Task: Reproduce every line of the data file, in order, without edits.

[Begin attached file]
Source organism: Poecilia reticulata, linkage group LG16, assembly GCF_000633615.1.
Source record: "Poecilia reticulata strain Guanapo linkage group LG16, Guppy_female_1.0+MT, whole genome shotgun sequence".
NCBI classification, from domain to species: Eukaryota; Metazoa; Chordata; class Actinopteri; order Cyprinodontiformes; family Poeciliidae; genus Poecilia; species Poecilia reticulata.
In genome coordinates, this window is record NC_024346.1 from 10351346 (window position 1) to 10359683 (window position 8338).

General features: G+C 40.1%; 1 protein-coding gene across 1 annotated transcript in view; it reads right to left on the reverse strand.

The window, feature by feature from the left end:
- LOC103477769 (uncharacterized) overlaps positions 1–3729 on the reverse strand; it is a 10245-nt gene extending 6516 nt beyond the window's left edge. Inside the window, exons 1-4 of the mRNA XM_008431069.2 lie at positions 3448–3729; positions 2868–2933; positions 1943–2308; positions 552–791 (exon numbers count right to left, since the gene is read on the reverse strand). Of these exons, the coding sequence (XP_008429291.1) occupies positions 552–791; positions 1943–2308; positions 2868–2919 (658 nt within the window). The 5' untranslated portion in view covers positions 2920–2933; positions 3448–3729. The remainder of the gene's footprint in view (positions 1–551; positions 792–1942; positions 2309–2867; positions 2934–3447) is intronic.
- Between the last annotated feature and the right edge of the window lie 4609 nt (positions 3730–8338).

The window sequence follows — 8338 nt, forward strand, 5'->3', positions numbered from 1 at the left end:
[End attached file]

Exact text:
Source organism: Poecilia reticulata, linkage group LG16, assembly GCF_000633615.1.
Source record: "Poecilia reticulata strain Guanapo linkage group LG16, Guppy_female_1.0+MT, whole genome shotgun sequence".
NCBI classification, from domain to species: Eukaryota; Metazoa; Chordata; class Actinopteri; order Cyprinodontiformes; family Poeciliidae; genus Poecilia; species Poecilia reticulata.
In genome coordinates, this window is record NC_024346.1 from 10351346 (window position 1) to 10359683 (window position 8338).

General features: G+C 40.1%; 1 protein-coding gene across 1 annotated transcript in view; it reads right to left on the reverse strand.

The window, feature by feature from the left end:
- LOC103477769 (uncharacterized) overlaps positions 1–3729 on the reverse strand; it is a 10245-nt gene extending 6516 nt beyond the window's left edge. Inside the window, exons 1-4 of the mRNA XM_008431069.2 lie at positions 3448–3729; positions 2868–2933; positions 1943–2308; positions 552–791 (exon numbers count right to left, since the gene is read on the reverse strand). Of these exons, the coding sequence (XP_008429291.1) occupies positions 552–791; positions 1943–2308; positions 2868–2919 (658 nt within the window). The 5' untranslated portion in view covers positions 2920–2933; positions 3448–3729. The remainder of the gene's footprint in view (positions 1–551; positions 792–1942; positions 2309–2867; positions 2934–3447) is intronic.
- Between the last annotated feature and the right edge of the window lie 4609 nt (positions 3730–8338).

The window sequence follows — 8338 nt, forward strand, 5'->3', positions numbered from 1 at the left end: